Hardcover, 32 pages
Published October 28th 2014 by Random House Books for Young Readers
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An original Jewish folktale about a girl who knits, a deaf woman, and a piece of blue yarn.
When her family invites a deaf woman and her baby to stay, Ruthie, a talented knitter of mittens, wonders how the mother will know if her child wakes in the night. The surprising answer inspires Ruthie to knit a special gift that offers great comfort to mother and baby—and to Ruthie herself.
With language and imagery reminiscent of stories told long ago, this modern Jewish folktale will resonate with those who love crafts, anyone who’s encountered someone who is physically challenged—and with everyone who has ever lost a mitten in the depths of winter.
I think that most children's books strive to teach while being entertaining and fun to read at the same time, but every now and them a book comes along that is so beautiful, so moving and meaningful, it really warms your heart and earns a permanent spot on your child's bookshelf. The Mitten String is such a book. This Jewish folktale about a little girl who tries to help others by knitting warm mittens is truly remarkable and worth introducing to your little ones.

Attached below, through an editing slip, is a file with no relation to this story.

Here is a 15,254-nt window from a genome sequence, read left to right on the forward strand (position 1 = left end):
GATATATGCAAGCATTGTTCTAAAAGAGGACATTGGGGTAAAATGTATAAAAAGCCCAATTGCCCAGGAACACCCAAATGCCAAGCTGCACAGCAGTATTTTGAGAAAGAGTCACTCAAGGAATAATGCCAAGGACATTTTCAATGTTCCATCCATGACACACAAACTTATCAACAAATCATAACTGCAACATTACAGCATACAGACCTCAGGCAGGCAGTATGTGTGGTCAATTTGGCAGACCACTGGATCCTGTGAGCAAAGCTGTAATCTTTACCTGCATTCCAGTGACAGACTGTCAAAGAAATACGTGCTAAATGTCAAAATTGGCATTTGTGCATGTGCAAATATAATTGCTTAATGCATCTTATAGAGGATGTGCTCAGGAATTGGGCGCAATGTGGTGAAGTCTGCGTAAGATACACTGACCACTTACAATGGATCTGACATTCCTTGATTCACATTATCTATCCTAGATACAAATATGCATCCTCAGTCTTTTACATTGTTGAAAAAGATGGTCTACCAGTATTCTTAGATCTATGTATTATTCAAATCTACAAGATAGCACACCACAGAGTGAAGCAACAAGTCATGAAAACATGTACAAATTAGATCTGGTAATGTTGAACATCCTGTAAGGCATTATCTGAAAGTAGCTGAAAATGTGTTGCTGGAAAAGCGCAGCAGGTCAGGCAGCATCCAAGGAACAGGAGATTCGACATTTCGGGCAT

"You are both clever and kind," her mother praises. "You make our world a bit better with every stitch."
Compassion, kindness, sensitivity, acceptance - these are some of the important messages and lessons conveyed by this beautiful story. Little Ruthie is a smart and resourceful girl. Her family is famous for their talent for knitting. Ruthie's mittens keep their fellow villagers warm and happy, and she's always looking for ways to improve them. When her family gives shelter to a deaf woman whose wagon has broken down and her baby, Ruthie observes the way Bayla communicates with her child in sign language and admires the mother's resourcefulness and dedication. She wonders how Bayla knows when her baby needs her at night. Curious, she watches the woman and her baby as they sleep and she learns that the woman ties a string to her wrist and her baby's tiny wrist, and when the baby wakes up and tosses around, the string pulls on the mother's hand, waking her up. This gives Ruthie a very interesting idea...
|Image reprinted from The Mitten String by Jennifer Rosner (c) 2014 published by Random House Books For Young Readers.|
Artwork (c) 2014 by Kristina Swarner
Jennifer Rosner approaches the subject of deafness and disability with amazing sensitivity and understanding. It isn't an easy thing to accomplish, especially in picture books for children. Bayla's character is based on the author's great-great-aunt and she feels very authentic and portrayed in a respectful way. The thoughtful and meaningful text is further enhanced by Kristina Swarner's gorgeous and unique watercolor illustrations.
The Mitten String is heartfelt and gentle, full of meaning and reflection. This is a story worth reading to your child, for many reasons. A fantastic idea for a gift, and not only for Christmas but all year round.